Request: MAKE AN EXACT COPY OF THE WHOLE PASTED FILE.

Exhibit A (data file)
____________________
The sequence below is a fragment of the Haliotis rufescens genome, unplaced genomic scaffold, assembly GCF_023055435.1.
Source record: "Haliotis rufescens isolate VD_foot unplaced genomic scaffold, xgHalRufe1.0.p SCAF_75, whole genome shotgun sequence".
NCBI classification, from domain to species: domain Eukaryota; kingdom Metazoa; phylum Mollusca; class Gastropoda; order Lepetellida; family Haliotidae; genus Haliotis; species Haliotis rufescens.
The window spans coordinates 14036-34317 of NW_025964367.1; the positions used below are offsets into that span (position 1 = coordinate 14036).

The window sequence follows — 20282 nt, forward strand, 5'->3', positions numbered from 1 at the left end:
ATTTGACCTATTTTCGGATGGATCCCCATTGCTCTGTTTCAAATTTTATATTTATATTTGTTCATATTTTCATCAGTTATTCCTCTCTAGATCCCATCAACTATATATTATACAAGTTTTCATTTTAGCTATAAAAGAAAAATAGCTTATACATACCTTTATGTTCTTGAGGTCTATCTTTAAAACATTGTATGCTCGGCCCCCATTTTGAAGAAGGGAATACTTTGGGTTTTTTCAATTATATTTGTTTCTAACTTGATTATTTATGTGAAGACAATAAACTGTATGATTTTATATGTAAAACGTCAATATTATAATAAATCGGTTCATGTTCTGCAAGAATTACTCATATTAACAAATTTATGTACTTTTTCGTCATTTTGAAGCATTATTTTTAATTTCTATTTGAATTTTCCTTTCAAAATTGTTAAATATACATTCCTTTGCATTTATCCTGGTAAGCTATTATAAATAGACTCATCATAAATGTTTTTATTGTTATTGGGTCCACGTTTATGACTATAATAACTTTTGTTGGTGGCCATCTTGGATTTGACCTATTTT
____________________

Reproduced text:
The sequence below is a fragment of the Haliotis rufescens genome, unplaced genomic scaffold, assembly GCF_023055435.1.
Source record: "Haliotis rufescens isolate VD_foot unplaced genomic scaffold, xgHalRufe1.0.p SCAF_75, whole genome shotgun sequence".
NCBI classification, from domain to species: domain Eukaryota; kingdom Metazoa; phylum Mollusca; class Gastropoda; order Lepetellida; family Haliotidae; genus Haliotis; species Haliotis rufescens.
The window spans coordinates 14036-34317 of NW_025964367.1; the positions used below are offsets into that span (position 1 = coordinate 14036).

The window sequence follows — 20282 nt, forward strand, 5'->3', positions numbered from 1 at the left end:
ATTTGACCTATTTTCGGATGGATCCCCATTGCTCTGTTTCAAATTTTATATTTATATTTGTTCATATTTTCATCAGTTATTCCTCTCTAGATCCCATCAACTATATATTATACAAGTTTTCATTTTAGCTATAAAAGAAAAATAGCTTATACATACCTTTATGTTCTTGAGGTCTATCTTTAAAACATTGTATGCTCGGCCCCCATTTTGAAGAAGGGAATACTTTGGGTTTTTTCAATTATATTTGTTTCTAACTTGATTATTTATGTGAAGACAATAAACTGTATGATTTTATATGTAAAACGTCAATATTATAATAAATCGGTTCATGTTCTGCAAGAATTACTCATATTAACAAATTTATGTACTTTTTCGTCATTTTGAAGCATTATTTTTAATTTCTATTTGAATTTTCCTTTCAAAATTGTTAAATATACATTCCTTTGCATTTATCCTGGTAAGCTATTATAAATAGACTCATCATAAATGTTTTTATTGTTATTGGGTCCACGTTTATGACTATAATAACTTTTGTTGGTGGCCATCTTGGATTTGACCTATTTT